The beeswaxing was something that was recommended to me at uni. I was making these big bags and wanted them to have waterproof tops so my fictional character could wade through rivers and trudge through rain. The beeswaxing fitted in with the theme of something my character could make themselves. Once I tried it, I loved it, it’s fun to slap on to the material, it’s seriously waterproof and once the fabric softens and has been worn it has this lovely dusty softness to it. You can leave it scrunched up at the bottom of your bag, drop it in a puddle and tread all over it and it only makes it better.
Could you talk us through the sourcing of your materials and how you
implement sustainability into your design process?
I’m certainly not perfect when it comes to sustainability, anyone making anything is only adding more into the world. The best we can do is to stop wanting lots more and instead have/buy objects that we really love and care for and are attached to. Buy from smaller brands that we value and have a stronger connection to, that are doing their best to make something special.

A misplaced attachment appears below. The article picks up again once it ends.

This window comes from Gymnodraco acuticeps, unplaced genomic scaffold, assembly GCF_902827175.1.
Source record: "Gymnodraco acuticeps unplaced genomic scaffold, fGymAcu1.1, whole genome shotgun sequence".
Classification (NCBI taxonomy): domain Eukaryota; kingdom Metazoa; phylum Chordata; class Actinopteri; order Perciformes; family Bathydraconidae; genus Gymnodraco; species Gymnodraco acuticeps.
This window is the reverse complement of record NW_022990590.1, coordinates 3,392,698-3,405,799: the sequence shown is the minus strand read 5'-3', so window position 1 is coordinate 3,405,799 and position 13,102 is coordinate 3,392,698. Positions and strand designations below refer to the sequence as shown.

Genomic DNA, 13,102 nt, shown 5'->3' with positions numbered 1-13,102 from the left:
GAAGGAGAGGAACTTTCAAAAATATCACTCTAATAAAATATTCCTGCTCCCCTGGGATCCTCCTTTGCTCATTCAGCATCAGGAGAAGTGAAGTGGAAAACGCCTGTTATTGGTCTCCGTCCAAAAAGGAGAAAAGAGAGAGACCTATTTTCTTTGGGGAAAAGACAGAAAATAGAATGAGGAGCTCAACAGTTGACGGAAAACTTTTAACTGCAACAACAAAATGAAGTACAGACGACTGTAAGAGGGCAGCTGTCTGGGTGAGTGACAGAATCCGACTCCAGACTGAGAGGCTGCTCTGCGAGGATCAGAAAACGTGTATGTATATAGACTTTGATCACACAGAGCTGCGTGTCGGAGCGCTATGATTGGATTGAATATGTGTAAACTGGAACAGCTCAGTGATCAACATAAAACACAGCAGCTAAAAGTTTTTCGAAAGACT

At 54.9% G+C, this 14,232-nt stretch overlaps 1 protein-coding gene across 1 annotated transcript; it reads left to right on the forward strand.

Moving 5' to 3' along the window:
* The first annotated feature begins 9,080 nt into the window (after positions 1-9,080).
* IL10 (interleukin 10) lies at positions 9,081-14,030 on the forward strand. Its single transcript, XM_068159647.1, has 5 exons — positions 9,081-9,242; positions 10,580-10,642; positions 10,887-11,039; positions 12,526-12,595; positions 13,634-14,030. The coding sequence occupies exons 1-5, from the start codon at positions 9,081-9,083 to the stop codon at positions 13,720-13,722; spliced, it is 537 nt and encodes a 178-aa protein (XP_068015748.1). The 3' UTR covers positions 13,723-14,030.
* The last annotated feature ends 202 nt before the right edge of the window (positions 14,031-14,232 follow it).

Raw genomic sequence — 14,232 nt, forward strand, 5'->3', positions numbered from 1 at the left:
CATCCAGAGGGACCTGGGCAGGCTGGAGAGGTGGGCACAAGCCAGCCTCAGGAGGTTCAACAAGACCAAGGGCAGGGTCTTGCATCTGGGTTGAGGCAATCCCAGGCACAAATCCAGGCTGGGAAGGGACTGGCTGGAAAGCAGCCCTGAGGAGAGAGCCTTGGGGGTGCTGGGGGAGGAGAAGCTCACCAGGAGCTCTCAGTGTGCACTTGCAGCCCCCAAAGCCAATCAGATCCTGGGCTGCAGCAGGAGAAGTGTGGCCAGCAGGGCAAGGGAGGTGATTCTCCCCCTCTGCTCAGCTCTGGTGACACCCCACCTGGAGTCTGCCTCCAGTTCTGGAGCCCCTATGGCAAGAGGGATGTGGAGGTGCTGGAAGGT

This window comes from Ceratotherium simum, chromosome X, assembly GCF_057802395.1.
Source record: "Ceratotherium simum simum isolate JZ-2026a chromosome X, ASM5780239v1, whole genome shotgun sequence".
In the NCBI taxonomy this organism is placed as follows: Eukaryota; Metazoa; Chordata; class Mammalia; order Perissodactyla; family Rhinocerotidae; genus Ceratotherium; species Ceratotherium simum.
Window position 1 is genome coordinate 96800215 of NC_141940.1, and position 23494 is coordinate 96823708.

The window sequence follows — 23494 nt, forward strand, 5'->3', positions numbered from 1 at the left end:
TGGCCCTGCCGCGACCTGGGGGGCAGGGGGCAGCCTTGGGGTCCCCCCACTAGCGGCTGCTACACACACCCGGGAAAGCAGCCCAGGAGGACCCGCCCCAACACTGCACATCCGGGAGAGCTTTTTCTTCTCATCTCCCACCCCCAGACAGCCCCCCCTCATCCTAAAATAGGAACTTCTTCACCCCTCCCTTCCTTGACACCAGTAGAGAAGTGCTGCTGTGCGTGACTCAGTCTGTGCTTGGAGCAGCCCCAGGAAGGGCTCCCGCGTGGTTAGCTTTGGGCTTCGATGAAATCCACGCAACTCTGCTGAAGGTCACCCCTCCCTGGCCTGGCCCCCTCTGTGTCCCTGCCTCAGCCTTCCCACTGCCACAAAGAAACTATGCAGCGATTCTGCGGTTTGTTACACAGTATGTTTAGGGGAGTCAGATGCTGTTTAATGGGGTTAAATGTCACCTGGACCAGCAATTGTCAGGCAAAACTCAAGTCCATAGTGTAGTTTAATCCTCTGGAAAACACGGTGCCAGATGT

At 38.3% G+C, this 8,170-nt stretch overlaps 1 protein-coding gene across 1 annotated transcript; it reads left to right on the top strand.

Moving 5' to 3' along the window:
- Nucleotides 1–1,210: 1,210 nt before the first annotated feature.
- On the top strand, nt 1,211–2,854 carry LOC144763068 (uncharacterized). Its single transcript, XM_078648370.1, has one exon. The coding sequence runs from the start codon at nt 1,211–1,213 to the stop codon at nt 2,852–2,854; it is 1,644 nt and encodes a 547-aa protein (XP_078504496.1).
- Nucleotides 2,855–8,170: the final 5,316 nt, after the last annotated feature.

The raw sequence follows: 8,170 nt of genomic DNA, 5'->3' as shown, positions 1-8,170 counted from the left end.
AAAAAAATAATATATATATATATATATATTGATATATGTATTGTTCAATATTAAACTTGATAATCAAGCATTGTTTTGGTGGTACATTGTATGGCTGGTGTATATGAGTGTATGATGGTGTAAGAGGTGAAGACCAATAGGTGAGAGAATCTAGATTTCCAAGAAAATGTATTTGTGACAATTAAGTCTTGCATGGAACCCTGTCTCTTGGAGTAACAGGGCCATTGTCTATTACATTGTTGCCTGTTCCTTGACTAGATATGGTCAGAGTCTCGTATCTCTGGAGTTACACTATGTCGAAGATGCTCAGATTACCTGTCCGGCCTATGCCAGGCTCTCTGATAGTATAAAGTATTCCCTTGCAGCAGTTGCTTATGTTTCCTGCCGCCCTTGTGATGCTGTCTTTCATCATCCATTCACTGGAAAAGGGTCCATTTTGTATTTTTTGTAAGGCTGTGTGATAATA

I like to use deadstock fabric or old garments as much as I can, and I have been enjoying collecting local plants/leaves/twigs to use for natural dyeing, this also adds to the serendipity of the objects and another leg in their journey. Also, what’s great about hats is you’re only using small pieces of fabric, so a small scrap can go a long way and I use as much of the fabric as physically possible.